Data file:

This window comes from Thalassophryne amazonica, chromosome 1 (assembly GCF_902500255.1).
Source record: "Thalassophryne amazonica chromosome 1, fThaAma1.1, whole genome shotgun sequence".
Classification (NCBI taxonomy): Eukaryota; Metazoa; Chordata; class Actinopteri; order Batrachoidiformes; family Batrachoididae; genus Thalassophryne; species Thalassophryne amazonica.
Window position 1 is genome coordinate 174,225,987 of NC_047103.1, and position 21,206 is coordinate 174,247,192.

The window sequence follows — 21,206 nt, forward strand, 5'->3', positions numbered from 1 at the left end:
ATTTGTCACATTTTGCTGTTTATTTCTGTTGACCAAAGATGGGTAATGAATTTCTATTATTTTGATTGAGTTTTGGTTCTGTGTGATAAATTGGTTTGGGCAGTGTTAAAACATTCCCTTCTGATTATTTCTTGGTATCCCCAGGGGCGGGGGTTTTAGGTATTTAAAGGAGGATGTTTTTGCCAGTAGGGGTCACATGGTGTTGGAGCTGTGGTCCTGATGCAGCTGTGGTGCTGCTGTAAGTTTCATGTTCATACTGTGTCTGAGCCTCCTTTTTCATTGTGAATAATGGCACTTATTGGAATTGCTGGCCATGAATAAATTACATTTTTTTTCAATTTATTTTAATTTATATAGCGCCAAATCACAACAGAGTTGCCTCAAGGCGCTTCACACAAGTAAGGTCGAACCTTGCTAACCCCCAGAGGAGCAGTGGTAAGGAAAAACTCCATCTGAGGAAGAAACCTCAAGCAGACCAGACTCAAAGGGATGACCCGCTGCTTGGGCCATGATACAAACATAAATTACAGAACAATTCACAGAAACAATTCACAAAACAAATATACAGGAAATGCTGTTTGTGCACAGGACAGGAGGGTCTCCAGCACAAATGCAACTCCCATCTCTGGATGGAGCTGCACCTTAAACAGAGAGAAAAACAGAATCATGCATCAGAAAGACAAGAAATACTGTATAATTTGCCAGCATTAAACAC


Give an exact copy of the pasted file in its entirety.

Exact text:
This window comes from Thalassophryne amazonica, chromosome 1 (assembly GCF_902500255.1).
Source record: "Thalassophryne amazonica chromosome 1, fThaAma1.1, whole genome shotgun sequence".
Classification (NCBI taxonomy): Eukaryota; Metazoa; Chordata; class Actinopteri; order Batrachoidiformes; family Batrachoididae; genus Thalassophryne; species Thalassophryne amazonica.
Window position 1 is genome coordinate 174,225,987 of NC_047103.1, and position 21,206 is coordinate 174,247,192.

The window sequence follows — 21,206 nt, forward strand, 5'->3', positions numbered from 1 at the left end:
ATTTGTCACATTTTGCTGTTTATTTCTGTTGACCAAAGATGGGTAATGAATTTCTATTATTTTGATTGAGTTTTGGTTCTGTGTGATAAATTGGTTTGGGCAGTGTTAAAACATTCCCTTCTGATTATTTCTTGGTATCCCCAGGGGCGGGGGTTTTAGGTATTTAAAGGAGGATGTTTTTGCCAGTAGGGGTCACATGGTGTTGGAGCTGTGGTCCTGATGCAGCTGTGGTGCTGCTGTAAGTTTCATGTTCATACTGTGTCTGAGCCTCCTTTTTCATTGTGAATAATGGCACTTATTGGAATTGCTGGCCATGAATAAATTACATTTTTTTTCAATTTATTTTAATTTATATAGCGCCAAATCACAACAGAGTTGCCTCAAGGCGCTTCACACAAGTAAGGTCGAACCTTGCTAACCCCCAGAGGAGCAGTGGTAAGGAAAAACTCCATCTGAGGAAGAAACCTCAAGCAGACCAGACTCAAAGGGATGACCCGCTGCTTGGGCCATGATACAAACATAAATTACAGAACAATTCACAGAAACAATTCACAAAACAAATATACAGGAAATGCTGTTTGTGCACAGGACAGGAGGGTCTCCAGCACAAATGCAACTCCCATCTCTGGATGGAGCTGCACCTTAAACAGAGAGAAAAACAGAATCATGCATCAGAAAGACAAGAAATACTGTATAATTTGCCAGCATTAAACAC